Recent years have witnessed emergence of resistance to azoles and other antifungal compounds so more and more biopharmaceutical companies are focusing their attention on creating enzymes that are expected to have greater selectivity, fewer side effects and improved potency compared to currently available antifungal agents.
Product candidates in preclinical development include those targeting the treatment of cryptococcal meningitis, which are targeted for the treatment of invasive fungal infections. Viamet Pharmaceuticals recently sourced financing to continue their research in this area from Brandon Point industries, and the joining of partner Adrian Howd to Viamet’s board to provide his expertise in antifungal compounds.
Dissolution of the Competitive Set
There’s also been a rise in the number of collaborative partnerships between formerly competing drug companies. Since pharmaceutical manufacturers are less reliant on a single blockbuster drug to set them apart from their competitors, there’s more of an incentive to work together in the development of new medications that treat various medical conditions.
That makes perfect sense in today’s prescription drug market, with its frequent mergers and acquisitions. Sharing information, research, and resources in the creation and roll-out of new medicines pulls up the entire industry. And sharing R&D and marketing reduces costs for both partners.
Finding the most effective and profitable ways to get new drugs onto the market has always been the best way to grow the drug business. Today, more often than not that means working hand in hand with other companies that formerly may have been sworn enemies.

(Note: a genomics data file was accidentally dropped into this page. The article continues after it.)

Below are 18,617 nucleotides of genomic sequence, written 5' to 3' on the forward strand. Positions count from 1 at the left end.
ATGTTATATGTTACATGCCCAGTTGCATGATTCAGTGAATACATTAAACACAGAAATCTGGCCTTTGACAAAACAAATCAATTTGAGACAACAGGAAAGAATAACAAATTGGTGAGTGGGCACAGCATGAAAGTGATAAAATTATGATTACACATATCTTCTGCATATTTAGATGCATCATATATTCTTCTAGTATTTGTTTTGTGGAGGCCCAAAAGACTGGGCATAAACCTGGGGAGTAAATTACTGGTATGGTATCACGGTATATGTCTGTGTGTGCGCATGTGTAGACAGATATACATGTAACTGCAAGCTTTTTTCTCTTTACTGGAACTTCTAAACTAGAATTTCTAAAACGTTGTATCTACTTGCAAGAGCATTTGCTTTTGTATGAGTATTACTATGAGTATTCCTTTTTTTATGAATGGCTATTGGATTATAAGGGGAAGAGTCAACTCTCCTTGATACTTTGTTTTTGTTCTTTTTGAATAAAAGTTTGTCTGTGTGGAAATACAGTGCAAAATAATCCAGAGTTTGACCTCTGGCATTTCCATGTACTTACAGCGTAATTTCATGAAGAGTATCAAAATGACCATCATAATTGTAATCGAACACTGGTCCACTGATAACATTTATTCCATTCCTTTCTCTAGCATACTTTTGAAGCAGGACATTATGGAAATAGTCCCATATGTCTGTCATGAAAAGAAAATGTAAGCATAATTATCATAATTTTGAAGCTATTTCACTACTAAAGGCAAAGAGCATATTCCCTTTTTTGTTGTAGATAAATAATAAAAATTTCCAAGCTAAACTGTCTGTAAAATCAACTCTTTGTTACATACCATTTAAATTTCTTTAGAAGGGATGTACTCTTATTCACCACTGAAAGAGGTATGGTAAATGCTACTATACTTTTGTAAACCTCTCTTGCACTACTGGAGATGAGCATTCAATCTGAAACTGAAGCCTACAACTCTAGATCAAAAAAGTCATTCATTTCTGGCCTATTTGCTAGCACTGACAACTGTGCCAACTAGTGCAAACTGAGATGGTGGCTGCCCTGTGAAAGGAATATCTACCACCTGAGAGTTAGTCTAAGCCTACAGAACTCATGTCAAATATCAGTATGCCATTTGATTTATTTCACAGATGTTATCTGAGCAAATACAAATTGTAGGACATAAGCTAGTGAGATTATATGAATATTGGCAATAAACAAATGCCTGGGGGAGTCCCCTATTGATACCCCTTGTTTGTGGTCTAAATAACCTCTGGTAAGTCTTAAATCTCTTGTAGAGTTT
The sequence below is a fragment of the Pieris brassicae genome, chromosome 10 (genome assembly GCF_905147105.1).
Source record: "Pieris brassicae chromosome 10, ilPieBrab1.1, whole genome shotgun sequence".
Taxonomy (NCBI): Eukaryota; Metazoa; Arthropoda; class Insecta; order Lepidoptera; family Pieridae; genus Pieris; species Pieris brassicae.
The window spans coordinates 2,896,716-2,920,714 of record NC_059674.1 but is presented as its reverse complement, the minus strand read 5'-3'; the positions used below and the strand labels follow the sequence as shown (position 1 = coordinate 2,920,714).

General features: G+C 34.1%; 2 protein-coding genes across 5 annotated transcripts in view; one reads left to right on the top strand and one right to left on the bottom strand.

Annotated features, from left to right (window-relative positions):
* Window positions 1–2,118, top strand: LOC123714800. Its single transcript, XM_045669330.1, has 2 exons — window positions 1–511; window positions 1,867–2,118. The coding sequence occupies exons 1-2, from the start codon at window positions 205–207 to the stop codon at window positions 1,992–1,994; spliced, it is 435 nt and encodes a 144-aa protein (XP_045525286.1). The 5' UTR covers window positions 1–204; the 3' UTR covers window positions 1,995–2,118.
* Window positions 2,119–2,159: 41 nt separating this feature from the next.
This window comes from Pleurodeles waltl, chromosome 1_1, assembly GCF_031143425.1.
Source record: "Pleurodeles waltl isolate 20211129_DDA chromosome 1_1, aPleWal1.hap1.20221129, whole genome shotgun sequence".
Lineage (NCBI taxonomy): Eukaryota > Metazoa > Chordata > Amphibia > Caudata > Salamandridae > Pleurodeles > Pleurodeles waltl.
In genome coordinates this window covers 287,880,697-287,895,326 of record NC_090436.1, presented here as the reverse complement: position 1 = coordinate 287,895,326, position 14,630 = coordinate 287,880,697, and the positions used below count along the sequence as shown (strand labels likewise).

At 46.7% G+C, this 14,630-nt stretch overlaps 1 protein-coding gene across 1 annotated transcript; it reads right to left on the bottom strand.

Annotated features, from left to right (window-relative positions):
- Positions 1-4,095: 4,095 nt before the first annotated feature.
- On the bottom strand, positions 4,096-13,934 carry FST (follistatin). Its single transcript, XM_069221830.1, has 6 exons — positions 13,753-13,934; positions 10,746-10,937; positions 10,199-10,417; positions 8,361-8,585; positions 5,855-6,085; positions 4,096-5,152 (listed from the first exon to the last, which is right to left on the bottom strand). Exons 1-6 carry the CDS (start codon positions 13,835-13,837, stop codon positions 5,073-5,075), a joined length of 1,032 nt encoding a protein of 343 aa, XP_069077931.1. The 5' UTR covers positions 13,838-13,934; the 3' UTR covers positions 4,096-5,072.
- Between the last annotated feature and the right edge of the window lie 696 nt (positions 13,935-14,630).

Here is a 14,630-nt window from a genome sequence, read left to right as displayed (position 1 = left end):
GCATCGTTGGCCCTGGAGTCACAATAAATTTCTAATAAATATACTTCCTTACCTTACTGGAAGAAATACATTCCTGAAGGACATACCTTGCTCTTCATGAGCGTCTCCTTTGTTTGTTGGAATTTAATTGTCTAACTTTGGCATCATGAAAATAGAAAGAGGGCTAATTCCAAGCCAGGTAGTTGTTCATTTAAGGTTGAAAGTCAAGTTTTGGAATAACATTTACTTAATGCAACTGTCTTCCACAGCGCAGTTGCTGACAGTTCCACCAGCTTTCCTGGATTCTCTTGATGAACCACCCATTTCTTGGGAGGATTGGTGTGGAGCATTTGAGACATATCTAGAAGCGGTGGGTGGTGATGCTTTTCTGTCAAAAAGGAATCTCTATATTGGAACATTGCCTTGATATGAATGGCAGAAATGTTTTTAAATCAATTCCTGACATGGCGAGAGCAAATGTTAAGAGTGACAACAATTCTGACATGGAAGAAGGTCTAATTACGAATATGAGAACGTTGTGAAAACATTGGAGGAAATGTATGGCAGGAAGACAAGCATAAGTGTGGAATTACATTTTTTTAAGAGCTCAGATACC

Prevention over Treatment
Also continuing is the trend towards focusing on prevention rather than using drugs to treat health problems after they occur. This is being seen on both the macro and micro levels.
Both national governments and individual health care providers are getting into the prevention business, encouraging people to make wiser lifestyle choices, discouraging such behaviors as smoking, drinking, drug use and unsafe sexual practices, and rewarding people to making positive changes that improve their overall health.
Part of that has to do with the changing face of the pharmaceutical marketplace, as drug makers realize that there is more money in the long-term by keeping people alive longer than selling them short-term drugs that treat symptoms and cure various conditions. This has led the charge for new drugs that people can take for a lifetime, such as anti-depressants and mood stabilizers.
Trends for the Next Five Years
During the second half of this decade, you can expect the influence of the Internet to grow, especially as social media becomes more easily accessible via mobile devices and is used in more places around the globe. Pharmaceutical companies will likely expand their web presence so they can connect more easily with new customers, especially in emerging economies.
If there’s one thing that you can depend on in the pharmaceutical industry, it’s that it is always changing.